[Ryan Weber] Welcome to 10-Minute Tech Comm. This is Ryan Weber at the University of Alabama in Huntsville. Pretty much every technical writer should have a portfolio, but it can be hard to know how to put one together. So, for today’s episode I found a really great portfolio online, so I invited the person who created it to come and talk about how she put it together.
[Chelsea Moats] My name is Chelsea Moats, I’m a technical communicator currently a Learning Designer for Delta Airlines in their Flight Operations Department.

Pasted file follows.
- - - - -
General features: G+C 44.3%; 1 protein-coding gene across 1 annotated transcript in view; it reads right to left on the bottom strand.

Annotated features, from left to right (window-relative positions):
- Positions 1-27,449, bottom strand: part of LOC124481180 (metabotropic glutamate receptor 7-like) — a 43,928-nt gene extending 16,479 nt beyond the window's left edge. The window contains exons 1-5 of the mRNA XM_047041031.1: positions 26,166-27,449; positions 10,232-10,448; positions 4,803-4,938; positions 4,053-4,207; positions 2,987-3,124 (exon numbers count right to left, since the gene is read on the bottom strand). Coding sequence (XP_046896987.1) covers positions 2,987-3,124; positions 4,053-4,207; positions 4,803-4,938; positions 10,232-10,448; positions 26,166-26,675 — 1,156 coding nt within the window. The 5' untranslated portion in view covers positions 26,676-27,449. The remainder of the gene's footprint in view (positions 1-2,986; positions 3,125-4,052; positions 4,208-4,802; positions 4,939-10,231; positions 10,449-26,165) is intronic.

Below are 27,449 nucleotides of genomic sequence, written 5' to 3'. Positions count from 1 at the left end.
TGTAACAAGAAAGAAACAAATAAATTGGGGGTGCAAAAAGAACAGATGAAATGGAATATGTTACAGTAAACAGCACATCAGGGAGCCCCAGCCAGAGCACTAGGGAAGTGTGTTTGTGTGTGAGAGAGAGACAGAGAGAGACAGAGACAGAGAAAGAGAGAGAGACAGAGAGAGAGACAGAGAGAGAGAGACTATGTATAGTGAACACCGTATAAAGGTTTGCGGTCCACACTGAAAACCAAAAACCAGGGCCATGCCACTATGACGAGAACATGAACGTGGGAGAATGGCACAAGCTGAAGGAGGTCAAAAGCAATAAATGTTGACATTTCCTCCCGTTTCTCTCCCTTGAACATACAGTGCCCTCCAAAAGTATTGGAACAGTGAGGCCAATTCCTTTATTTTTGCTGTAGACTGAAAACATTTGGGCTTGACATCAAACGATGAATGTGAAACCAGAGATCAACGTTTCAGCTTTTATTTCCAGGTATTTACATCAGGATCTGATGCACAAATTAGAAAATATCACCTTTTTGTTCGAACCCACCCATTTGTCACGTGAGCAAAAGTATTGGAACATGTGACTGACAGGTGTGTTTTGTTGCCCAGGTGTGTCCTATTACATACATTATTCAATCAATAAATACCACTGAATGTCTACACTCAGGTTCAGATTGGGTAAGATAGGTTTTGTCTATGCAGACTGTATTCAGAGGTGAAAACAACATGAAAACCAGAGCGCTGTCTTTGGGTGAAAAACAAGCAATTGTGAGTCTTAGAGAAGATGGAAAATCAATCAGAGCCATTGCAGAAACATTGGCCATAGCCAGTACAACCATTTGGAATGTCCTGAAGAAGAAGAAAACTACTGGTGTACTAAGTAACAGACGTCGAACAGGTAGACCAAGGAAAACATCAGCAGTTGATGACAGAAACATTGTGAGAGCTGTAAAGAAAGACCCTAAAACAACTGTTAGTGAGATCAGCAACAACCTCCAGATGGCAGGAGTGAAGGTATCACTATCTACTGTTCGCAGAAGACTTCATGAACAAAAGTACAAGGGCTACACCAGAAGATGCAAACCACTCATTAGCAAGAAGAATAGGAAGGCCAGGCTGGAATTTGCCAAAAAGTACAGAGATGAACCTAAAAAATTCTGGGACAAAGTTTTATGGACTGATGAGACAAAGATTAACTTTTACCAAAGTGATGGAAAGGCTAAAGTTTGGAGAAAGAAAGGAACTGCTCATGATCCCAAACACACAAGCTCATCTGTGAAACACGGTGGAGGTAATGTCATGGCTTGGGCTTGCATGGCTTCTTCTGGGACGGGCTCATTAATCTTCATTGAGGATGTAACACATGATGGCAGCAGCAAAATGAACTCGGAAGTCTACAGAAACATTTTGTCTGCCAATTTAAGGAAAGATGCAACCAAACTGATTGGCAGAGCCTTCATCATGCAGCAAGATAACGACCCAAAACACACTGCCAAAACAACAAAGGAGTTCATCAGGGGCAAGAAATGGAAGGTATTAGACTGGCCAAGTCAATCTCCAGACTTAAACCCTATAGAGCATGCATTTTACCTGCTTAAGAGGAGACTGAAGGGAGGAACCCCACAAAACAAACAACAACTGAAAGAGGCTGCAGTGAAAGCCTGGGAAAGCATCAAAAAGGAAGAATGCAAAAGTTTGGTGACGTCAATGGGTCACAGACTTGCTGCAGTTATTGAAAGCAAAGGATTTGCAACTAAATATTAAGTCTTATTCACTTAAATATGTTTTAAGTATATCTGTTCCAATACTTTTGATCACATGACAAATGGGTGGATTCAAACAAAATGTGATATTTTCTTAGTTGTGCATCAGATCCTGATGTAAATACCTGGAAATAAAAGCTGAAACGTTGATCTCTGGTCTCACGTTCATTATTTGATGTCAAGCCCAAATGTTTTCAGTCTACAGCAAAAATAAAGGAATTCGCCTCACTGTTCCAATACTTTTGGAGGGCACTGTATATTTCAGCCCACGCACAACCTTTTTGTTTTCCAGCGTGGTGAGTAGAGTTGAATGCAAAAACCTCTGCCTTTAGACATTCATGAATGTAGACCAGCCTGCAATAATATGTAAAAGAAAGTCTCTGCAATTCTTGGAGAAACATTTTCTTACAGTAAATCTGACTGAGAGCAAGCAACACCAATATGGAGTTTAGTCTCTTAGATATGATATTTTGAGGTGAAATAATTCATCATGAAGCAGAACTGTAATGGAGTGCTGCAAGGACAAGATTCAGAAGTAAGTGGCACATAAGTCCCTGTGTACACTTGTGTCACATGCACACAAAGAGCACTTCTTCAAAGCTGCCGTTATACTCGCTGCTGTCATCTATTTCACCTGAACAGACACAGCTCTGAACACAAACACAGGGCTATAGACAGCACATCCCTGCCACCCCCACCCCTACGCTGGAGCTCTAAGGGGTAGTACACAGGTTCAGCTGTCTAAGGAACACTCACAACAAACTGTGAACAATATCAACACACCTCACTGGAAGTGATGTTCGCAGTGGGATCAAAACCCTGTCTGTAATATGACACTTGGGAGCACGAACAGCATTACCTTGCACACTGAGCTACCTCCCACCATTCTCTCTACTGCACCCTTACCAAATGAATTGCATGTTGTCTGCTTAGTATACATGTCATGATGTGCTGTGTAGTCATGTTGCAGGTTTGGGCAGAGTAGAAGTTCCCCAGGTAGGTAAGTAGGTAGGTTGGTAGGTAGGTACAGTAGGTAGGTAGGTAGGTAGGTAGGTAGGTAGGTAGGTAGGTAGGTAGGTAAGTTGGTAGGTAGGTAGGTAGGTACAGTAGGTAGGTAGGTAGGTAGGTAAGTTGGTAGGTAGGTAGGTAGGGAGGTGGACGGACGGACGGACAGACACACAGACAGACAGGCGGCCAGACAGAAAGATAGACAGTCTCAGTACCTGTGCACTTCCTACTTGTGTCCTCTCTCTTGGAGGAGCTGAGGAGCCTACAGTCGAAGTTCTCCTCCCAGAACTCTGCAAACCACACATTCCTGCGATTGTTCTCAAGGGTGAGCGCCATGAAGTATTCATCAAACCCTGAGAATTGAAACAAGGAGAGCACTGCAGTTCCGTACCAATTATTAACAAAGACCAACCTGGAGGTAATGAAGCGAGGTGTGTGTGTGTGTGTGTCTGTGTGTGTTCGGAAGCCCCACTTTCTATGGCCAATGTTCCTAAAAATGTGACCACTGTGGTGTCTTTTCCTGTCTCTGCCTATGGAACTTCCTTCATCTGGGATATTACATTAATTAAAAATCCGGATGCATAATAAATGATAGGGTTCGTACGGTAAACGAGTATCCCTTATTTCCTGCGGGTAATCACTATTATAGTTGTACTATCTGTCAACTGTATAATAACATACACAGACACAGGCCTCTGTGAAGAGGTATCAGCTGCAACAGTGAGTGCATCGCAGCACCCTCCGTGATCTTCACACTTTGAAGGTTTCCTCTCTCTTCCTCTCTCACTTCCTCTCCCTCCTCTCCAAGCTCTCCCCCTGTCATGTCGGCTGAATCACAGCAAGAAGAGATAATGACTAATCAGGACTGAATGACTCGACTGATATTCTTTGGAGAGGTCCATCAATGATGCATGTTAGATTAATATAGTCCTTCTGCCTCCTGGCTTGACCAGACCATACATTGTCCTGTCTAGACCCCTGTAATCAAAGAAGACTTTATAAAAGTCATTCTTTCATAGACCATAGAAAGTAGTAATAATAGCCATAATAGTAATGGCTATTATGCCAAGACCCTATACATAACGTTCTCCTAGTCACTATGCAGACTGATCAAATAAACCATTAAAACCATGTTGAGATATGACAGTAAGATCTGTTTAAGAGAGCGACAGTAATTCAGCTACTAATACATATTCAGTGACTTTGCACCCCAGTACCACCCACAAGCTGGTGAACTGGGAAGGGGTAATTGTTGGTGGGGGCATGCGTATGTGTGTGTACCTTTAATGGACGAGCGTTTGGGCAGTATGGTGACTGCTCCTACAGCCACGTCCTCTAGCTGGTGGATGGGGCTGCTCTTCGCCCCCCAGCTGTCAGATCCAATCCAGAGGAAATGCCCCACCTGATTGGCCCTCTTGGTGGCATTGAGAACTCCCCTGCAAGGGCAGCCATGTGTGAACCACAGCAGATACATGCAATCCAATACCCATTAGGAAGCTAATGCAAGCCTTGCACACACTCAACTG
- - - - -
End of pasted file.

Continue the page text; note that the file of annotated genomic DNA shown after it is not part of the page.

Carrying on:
[Weber] I hope you enjoy my conversation with Chelsea about how she designed her portfolio, decided to organize it, what kind of voice and personality she wanted to put in. And speaking of portfolios, I have an opportunity for students who want to write something they can add to their own portfolio. I recently took over as the Student Perspectives Column Editor for Intercom, the Society for Technical Communication Magazine, and we’re looking for entries for students in any sort of undergraduate or graduate technical writing, scientific writing, or professional writing program. I’m open to all kinds of different entries, about any kind of topic related to technical communication and I’m happy to take pitches or read drafts from students. I’ll be looking for submissions all through 2018 and probably all through 2019 as well. And if you’re listening to this in some distant future, someone else will probably still be editing the Student Perspectives Column, and we’ll still want submissions, so whenever you’re listening to this, there’s probably a good chance that a technical communication’s student can submit something to Intercom. If you’re interested in pitching an idea or sending me a draft, just email me. It’s Ryan dot Weber, Weber has one “b”, at uah.edu, Ryan.Weber@uah.edu. I also put my email address in the show description along with the URL for Chelsea Moats’ portfolio because it looks great and you should go online and check it out. I hope you enjoy the interview.